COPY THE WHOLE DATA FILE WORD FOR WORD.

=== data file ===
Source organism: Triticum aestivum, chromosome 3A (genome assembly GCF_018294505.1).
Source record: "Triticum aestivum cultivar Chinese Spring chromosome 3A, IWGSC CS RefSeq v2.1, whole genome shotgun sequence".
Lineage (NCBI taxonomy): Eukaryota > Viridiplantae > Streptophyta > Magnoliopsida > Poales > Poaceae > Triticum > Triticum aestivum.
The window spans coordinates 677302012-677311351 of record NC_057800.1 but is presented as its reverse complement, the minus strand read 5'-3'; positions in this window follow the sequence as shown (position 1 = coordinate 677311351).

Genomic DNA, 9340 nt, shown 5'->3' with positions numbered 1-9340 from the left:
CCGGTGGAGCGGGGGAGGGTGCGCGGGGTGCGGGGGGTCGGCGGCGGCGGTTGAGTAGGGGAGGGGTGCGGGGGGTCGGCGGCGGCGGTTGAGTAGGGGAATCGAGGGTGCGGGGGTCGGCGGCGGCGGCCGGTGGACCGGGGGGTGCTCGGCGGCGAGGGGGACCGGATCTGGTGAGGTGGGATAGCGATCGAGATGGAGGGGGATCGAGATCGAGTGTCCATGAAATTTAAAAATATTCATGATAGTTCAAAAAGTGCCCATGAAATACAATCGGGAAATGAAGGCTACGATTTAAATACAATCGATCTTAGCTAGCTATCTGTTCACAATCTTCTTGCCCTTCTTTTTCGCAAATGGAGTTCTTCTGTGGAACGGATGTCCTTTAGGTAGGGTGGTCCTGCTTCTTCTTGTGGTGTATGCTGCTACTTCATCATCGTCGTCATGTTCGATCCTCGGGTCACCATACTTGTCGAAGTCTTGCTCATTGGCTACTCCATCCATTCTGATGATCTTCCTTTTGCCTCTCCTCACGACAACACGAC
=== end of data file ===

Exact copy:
Source organism: Triticum aestivum, chromosome 3A (genome assembly GCF_018294505.1).
Source record: "Triticum aestivum cultivar Chinese Spring chromosome 3A, IWGSC CS RefSeq v2.1, whole genome shotgun sequence".
Lineage (NCBI taxonomy): Eukaryota > Viridiplantae > Streptophyta > Magnoliopsida > Poales > Poaceae > Triticum > Triticum aestivum.
The window spans coordinates 677302012-677311351 of record NC_057800.1 but is presented as its reverse complement, the minus strand read 5'-3'; positions in this window follow the sequence as shown (position 1 = coordinate 677311351).

Genomic DNA, 9340 nt, shown 5'->3' with positions numbered 1-9340 from the left:
CCGGTGGAGCGGGGGAGGGTGCGCGGGGTGCGGGGGGTCGGCGGCGGCGGTTGAGTAGGGGAGGGGTGCGGGGGGTCGGCGGCGGCGGTTGAGTAGGGGAATCGAGGGTGCGGGGGTCGGCGGCGGCGGCCGGTGGACCGGGGGGTGCTCGGCGGCGAGGGGGACCGGATCTGGTGAGGTGGGATAGCGATCGAGATGGAGGGGGATCGAGATCGAGTGTCCATGAAATTTAAAAATATTCATGATAGTTCAAAAAGTGCCCATGAAATACAATCGGGAAATGAAGGCTACGATTTAAATACAATCGATCTTAGCTAGCTATCTGTTCACAATCTTCTTGCCCTTCTTTTTCGCAAATGGAGTTCTTCTGTGGAACGGATGTCCTTTAGGTAGGGTGGTCCTGCTTCTTCTTGTGGTGTATGCTGCTACTTCATCATCGTCGTCATGTTCGATCCTCGGGTCACCATACTTGTCGAAGTCTTGCTCATTGGCTACTCCATCCATTCTGATGATCTTCCTTTTGCCTCTCCTCACGACAACACGAC